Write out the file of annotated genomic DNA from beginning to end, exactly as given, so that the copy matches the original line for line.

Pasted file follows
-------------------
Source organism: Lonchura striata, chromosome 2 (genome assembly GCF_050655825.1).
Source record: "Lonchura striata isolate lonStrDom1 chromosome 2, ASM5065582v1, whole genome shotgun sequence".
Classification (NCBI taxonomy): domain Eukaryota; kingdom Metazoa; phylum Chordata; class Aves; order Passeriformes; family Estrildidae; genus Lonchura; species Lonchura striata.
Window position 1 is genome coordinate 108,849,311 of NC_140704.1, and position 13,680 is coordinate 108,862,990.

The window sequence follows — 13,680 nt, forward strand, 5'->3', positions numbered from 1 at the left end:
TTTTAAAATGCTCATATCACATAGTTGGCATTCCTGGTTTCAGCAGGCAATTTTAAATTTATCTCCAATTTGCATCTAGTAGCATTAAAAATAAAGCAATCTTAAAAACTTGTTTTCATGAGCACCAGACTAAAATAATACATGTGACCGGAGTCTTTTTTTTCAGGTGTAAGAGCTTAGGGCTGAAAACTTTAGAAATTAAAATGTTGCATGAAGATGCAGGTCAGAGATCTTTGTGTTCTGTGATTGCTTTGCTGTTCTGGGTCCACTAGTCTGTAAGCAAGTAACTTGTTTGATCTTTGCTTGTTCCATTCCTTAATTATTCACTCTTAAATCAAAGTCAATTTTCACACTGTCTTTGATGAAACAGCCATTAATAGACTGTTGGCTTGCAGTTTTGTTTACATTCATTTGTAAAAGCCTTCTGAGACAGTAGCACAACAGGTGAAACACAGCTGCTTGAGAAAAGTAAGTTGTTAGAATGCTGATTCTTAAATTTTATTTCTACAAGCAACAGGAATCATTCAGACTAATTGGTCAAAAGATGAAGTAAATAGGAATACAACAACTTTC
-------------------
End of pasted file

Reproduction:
Source organism: Lonchura striata, chromosome 2 (genome assembly GCF_050655825.1).
Source record: "Lonchura striata isolate lonStrDom1 chromosome 2, ASM5065582v1, whole genome shotgun sequence".
Classification (NCBI taxonomy): domain Eukaryota; kingdom Metazoa; phylum Chordata; class Aves; order Passeriformes; family Estrildidae; genus Lonchura; species Lonchura striata.
Window position 1 is genome coordinate 108,849,311 of NC_140704.1, and position 13,680 is coordinate 108,862,990.

The window sequence follows — 13,680 nt, forward strand, 5'->3', positions numbered from 1 at the left end:
TTTTAAAATGCTCATATCACATAGTTGGCATTCCTGGTTTCAGCAGGCAATTTTAAATTTATCTCCAATTTGCATCTAGTAGCATTAAAAATAAAGCAATCTTAAAAACTTGTTTTCATGAGCACCAGACTAAAATAATACATGTGACCGGAGTCTTTTTTTTCAGGTGTAAGAGCTTAGGGCTGAAAACTTTAGAAATTAAAATGTTGCATGAAGATGCAGGTCAGAGATCTTTGTGTTCTGTGATTGCTTTGCTGTTCTGGGTCCACTAGTCTGTAAGCAAGTAACTTGTTTGATCTTTGCTTGTTCCATTCCTTAATTATTCACTCTTAAATCAAAGTCAATTTTCACACTGTCTTTGATGAAACAGCCATTAATAGACTGTTGGCTTGCAGTTTTGTTTACATTCATTTGTAAAAGCCTTCTGAGACAGTAGCACAACAGGTGAAACACAGCTGCTTGAGAAAAGTAAGTTGTTAGAATGCTGATTCTTAAATTTTATTTCTACAAGCAACAGGAATCATTCAGACTAATTGGTCAAAAGATGAAGTAAATAGGAATACAACAACTTTC